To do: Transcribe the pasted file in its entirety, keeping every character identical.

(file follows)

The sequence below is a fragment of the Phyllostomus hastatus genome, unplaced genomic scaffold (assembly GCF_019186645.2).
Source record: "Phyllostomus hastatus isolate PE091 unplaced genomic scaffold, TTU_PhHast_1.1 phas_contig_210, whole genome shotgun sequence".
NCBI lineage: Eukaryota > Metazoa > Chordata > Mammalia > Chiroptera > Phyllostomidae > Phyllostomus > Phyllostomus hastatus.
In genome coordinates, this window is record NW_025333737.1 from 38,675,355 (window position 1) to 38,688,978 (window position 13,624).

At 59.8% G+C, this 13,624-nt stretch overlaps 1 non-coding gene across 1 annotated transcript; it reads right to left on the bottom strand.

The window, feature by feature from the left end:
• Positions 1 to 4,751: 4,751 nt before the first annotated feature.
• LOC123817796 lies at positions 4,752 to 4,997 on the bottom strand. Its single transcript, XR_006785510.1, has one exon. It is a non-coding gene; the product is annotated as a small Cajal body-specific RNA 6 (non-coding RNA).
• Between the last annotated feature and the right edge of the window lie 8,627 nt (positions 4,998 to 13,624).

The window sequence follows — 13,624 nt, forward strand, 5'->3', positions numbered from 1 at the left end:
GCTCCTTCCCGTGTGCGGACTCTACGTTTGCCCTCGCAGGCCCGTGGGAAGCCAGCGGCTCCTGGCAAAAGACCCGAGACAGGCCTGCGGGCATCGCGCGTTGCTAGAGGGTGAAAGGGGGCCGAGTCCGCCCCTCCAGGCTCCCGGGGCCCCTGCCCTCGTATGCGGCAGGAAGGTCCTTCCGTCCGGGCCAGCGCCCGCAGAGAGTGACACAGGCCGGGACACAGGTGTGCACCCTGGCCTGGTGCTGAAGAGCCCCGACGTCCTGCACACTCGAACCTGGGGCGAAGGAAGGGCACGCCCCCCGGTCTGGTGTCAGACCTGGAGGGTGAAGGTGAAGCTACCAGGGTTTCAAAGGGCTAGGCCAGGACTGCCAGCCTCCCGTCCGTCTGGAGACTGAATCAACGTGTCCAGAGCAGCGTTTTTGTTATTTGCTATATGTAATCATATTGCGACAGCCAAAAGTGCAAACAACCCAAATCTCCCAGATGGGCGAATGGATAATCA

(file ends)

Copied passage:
The sequence below is a fragment of the Phyllostomus hastatus genome, unplaced genomic scaffold (assembly GCF_019186645.2).
Source record: "Phyllostomus hastatus isolate PE091 unplaced genomic scaffold, TTU_PhHast_1.1 phas_contig_210, whole genome shotgun sequence".
NCBI lineage: Eukaryota > Metazoa > Chordata > Mammalia > Chiroptera > Phyllostomidae > Phyllostomus > Phyllostomus hastatus.
In genome coordinates, this window is record NW_025333737.1 from 38,675,355 (window position 1) to 38,688,978 (window position 13,624).

At 59.8% G+C, this 13,624-nt stretch overlaps 1 non-coding gene across 1 annotated transcript; it reads right to left on the bottom strand.

The window, feature by feature from the left end:
• Positions 1 to 4,751: 4,751 nt before the first annotated feature.
• LOC123817796 lies at positions 4,752 to 4,997 on the bottom strand. Its single transcript, XR_006785510.1, has one exon. It is a non-coding gene; the product is annotated as a small Cajal body-specific RNA 6 (non-coding RNA).
• Between the last annotated feature and the right edge of the window lie 8,627 nt (positions 4,998 to 13,624).

The window sequence follows — 13,624 nt, forward strand, 5'->3', positions numbered from 1 at the left end:
GCTCCTTCCCGTGTGCGGACTCTACGTTTGCCCTCGCAGGCCCGTGGGAAGCCAGCGGCTCCTGGCAAAAGACCCGAGACAGGCCTGCGGGCATCGCGCGTTGCTAGAGGGTGAAAGGGGGCCGAGTCCGCCCCTCCAGGCTCCCGGGGCCCCTGCCCTCGTATGCGGCAGGAAGGTCCTTCCGTCCGGGCCAGCGCCCGCAGAGAGTGACACAGGCCGGGACACAGGTGTGCACCCTGGCCTGGTGCTGAAGAGCCCCGACGTCCTGCACACTCGAACCTGGGGCGAAGGAAGGGCACGCCCCCCGGTCTGGTGTCAGACCTGGAGGGTGAAGGTGAAGCTACCAGGGTTTCAAAGGGCTAGGCCAGGACTGCCAGCCTCCCGTCCGTCTGGAGACTGAATCAACGTGTCCAGAGCAGCGTTTTTGTTATTTGCTATATGTAATCATATTGCGACAGCCAAAAGTGCAAACAACCCAAATCTCCCAGATGGGCGAATGGATAATCA